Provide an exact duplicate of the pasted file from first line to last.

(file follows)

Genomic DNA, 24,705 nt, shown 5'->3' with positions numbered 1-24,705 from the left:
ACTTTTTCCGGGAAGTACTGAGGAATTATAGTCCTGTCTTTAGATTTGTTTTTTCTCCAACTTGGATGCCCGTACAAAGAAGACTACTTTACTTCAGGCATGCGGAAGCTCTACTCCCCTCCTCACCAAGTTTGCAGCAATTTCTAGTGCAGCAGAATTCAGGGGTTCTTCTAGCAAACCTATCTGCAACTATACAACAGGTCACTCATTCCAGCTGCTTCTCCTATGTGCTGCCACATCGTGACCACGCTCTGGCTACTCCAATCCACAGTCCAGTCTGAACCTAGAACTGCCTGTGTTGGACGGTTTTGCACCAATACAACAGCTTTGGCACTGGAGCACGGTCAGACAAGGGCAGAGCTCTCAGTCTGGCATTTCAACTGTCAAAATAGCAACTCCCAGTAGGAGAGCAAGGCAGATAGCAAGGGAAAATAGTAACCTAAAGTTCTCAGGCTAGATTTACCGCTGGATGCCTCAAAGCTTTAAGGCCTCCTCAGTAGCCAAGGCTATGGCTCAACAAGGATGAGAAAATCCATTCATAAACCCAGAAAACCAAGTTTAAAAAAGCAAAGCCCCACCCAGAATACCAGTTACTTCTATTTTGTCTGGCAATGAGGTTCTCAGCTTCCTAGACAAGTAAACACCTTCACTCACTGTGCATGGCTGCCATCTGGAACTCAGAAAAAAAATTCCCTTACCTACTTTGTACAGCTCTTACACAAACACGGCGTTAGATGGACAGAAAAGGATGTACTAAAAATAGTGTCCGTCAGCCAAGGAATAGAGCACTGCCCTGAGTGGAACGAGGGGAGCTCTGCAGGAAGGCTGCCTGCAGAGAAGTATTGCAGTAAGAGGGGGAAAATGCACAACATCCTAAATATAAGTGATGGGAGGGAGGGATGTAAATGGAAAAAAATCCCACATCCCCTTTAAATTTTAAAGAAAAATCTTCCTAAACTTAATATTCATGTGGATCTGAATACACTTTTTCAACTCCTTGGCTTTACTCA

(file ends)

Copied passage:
Genomic DNA, 24,705 nt, shown 5'->3' with positions numbered 1-24,705 from the left:
ACTTTTTCCGGGAAGTACTGAGGAATTATAGTCCTGTCTTTAGATTTGTTTTTTCTCCAACTTGGATGCCCGTACAAAGAAGACTACTTTACTTCAGGCATGCGGAAGCTCTACTCCCCTCCTCACCAAGTTTGCAGCAATTTCTAGTGCAGCAGAATTCAGGGGTTCTTCTAGCAAACCTATCTGCAACTATACAACAGGTCACTCATTCCAGCTGCTTCTCCTATGTGCTGCCACATCGTGACCACGCTCTGGCTACTCCAATCCACAGTCCAGTCTGAACCTAGAACTGCCTGTGTTGGACGGTTTTGCACCAATACAACAGCTTTGGCACTGGAGCACGGTCAGACAAGGGCAGAGCTCTCAGTCTGGCATTTCAACTGTCAAAATAGCAACTCCCAGTAGGAGAGCAAGGCAGATAGCAAGGGAAAATAGTAACCTAAAGTTCTCAGGCTAGATTTACCGCTGGATGCCTCAAAGCTTTAAGGCCTCCTCAGTAGCCAAGGCTATGGCTCAACAAGGATGAGAAAATCCATTCATAAACCCAGAAAACCAAGTTTAAAAAAGCAAAGCCCCACCCAGAATACCAGTTACTTCTATTTTGTCTGGCAATGAGGTTCTCAGCTTCCTAGACAAGTAAACACCTTCACTCACTGTGCATGGCTGCCATCTGGAACTCAGAAAAAAAATTCCCTTACCTACTTTGTACAGCTCTTACACAAACACGGCGTTAGATGGACAGAAAAGGATGTACTAAAAATAGTGTCCGTCAGCCAAGGAATAGAGCACTGCCCTGAGTGGAACGAGGGGAGCTCTGCAGGAAGGCTGCCTGCAGAGAAGTATTGCAGTAAGAGGGGGAAAATGCACAACATCCTAAATATAAGTGATGGGAGGGAGGGATGTAAATGGAAAAAAATCCCACATCCCCTTTAAATTTTAAAGAAAAATCTTCCTAAACTTAATATTCATGTGGATCTGAATACACTTTTTCAACTCCTTGGCTTTACTCA